Liverpool falter at Watford
So that’s it! After 422 days Liverpool’s hugely impressive run is at an end. A shock 3-0 defeat at Vicarage Road by Nigel Pearson’s Watford, who started the day in the midst of a relegation dogfight a whopping 55 points behind the runaway leaders, finally brought the seemingly unstoppable Red juggernaut to a grinding halt with a performance and victory that was as impressive as it was unexpected.
That Liverpool weren’t at their best is undeniable, that Watford played above themselves as they fight for their very Premier League lives unquestionable, but surely this is the magic of the self-proclaimed ‘Greatest League in the World’? The fact that on any given matchday, in theory at least, anyone can beat anyone is how the Premier League has positioned itself as the most-watched sports league in the world.
With Liverpool’s closest pursuers Manchester City having a break from League action for yet another silverware-gathering day out at Wembley, the gap at the top remains a staggering 22 points. The defeat at Watford may have been sandwiched between defeat in Madrid in the Champions League and a further loss at Stamford Bridge in the FA Cup, but it is unthinkable for anyone but the most pessimistic of Liverpool fans to suggest that they won’t pick up the 12 points from a remaining 30 they need to secure their first title in three decades.
In the aftermath of the end of their staggering run the driving force behind it, Jürgen Klopp, was understandably defiant saying his charges would “go again”, and that the relief in pressure might be something of a blessing in disguise: “It was clear that at some time we would lose a game. We didn’t wait for it but it was clear that it would happen. Tonight it happened. I see it rather positive. Because from now on we can play free football again. We don’t have to defend or try to get the record we just can try to win football games again.”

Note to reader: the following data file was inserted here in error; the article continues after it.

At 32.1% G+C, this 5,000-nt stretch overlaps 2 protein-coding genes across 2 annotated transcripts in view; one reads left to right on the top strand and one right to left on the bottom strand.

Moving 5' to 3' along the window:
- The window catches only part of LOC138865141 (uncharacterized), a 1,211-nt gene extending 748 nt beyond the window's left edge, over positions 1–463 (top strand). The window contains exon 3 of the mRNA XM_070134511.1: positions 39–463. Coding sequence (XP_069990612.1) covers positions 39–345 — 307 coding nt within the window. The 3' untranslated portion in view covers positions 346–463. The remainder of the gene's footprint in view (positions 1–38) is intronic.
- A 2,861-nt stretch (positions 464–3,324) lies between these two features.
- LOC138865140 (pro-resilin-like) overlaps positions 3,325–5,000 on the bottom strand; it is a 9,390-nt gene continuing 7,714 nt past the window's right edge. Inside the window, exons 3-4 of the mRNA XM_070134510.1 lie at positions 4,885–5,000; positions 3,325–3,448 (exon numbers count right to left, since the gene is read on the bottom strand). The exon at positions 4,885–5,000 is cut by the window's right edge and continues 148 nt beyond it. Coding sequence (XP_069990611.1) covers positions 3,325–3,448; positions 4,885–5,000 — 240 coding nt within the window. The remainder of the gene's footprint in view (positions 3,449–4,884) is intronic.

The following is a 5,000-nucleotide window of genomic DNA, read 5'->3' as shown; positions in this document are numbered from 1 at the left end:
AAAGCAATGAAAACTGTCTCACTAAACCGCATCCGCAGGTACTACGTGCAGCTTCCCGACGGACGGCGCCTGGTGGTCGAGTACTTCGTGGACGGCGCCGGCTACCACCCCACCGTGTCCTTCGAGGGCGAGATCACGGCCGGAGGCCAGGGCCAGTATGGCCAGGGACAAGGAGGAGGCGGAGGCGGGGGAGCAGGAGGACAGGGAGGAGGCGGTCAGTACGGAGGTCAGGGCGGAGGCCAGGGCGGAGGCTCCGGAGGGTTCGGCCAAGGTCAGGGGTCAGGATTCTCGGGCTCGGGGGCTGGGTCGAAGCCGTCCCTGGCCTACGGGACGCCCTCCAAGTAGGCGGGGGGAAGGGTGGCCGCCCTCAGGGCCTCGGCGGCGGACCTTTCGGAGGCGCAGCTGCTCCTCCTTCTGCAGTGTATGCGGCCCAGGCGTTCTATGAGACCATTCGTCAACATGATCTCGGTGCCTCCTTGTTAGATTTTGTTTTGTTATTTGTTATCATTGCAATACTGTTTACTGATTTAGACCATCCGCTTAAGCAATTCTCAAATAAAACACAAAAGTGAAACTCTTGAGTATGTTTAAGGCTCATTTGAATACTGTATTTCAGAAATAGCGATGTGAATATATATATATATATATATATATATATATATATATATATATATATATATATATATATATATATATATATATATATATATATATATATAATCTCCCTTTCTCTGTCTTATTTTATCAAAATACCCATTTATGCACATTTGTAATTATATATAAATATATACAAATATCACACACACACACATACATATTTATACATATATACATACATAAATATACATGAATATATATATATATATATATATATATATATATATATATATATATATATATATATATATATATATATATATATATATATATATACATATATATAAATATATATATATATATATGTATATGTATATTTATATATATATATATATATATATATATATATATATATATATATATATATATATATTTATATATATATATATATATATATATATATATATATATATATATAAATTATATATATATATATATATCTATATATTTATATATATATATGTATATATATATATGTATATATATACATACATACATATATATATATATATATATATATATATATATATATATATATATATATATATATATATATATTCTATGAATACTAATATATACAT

For those of us of a Gooner persuasion there was a tangible sense of relief, a vicarious pleasure if you will, that our revered Invincibles continue to stand alone as the only side of the modern era to complete an entire campaign of more than 22 league games (tips hat to Preston North End’s original Invincibles who won an undefeated league and cup double way back in the inaugural league season of 1888-89).
Liverpool’s run may have fallen 5 games short of Arsenal’s overall record of 49 undefeated but they won 3 more games in that span and as a result garnered 1 more point than Arsène Wenger’s side of a decade and a half ago. Barring a complete drop off in form they also remain on course to post the highest top-flight points total in English Football history, if they can win 8 of their remaining 10 games to surpass Manchester City’s total of 100 set in 2017/18.
This weekend sees the Reds return home to host Bournemouth, another team scrapping for their lives in the lower reaches of the table, in the Saturday lunchtime kick-off, surely they couldn’t lose that one as well to make it four in a row and to really set the nerves of the Anfield faithful twitching…could they?
Once again match-going fans are shown their place in the pecking order.
In other news, all eight of this week’s FA Cup Fifth Round games were staged between Monday and Thursday evening simply because the Premier League’s decision to (begrudgingly to say the very least!) create space for a winter break meant that there wasn’t a weekend free on which to play the fixtures.
You can bet your bottom dollar that no consideration was given whatsoever to the followers of: Liverpool, Sheffield United and Newcastle, to name just the three with the most significant travelling distances, who had to travel up and down the country on midweek evenings, at no doubt a not inconsiderable cost, as well as possibly having to take time off work for the ‘privilege’ of being able to follow their side. Still as long as the viewing figures pleased the sponsors and broadcasters who cares about the difficulties endured by the paying live studio audience?
In another shining indictment of exactly where fans rate in the pecking order, Arsenal’s rescheduled away game at Manchester City was announced just seven days before it is due to take place next Wednesday, leaving travelling fans little time to arrange and pay for travel to and from a city where the last direct train for London will leave minutes before the full-time whistle. Football used to be the game of the people now it seems it is more the game of the sponsors and those with a vested commercial interest.
Of course if the daily scaremongering about the potential impact of the coming of the apocalypse, or as it is more familiarly known: Coronavirus, is true to its word we could be facing a situation where we see the completion of the Premier League’s programme of fixtures behind closed doors in empty stadiums; perhaps that might give the powers-that-be a glimpse of what the future would be like if they continue to neglect and ultimately alienate the lifeblood of the game!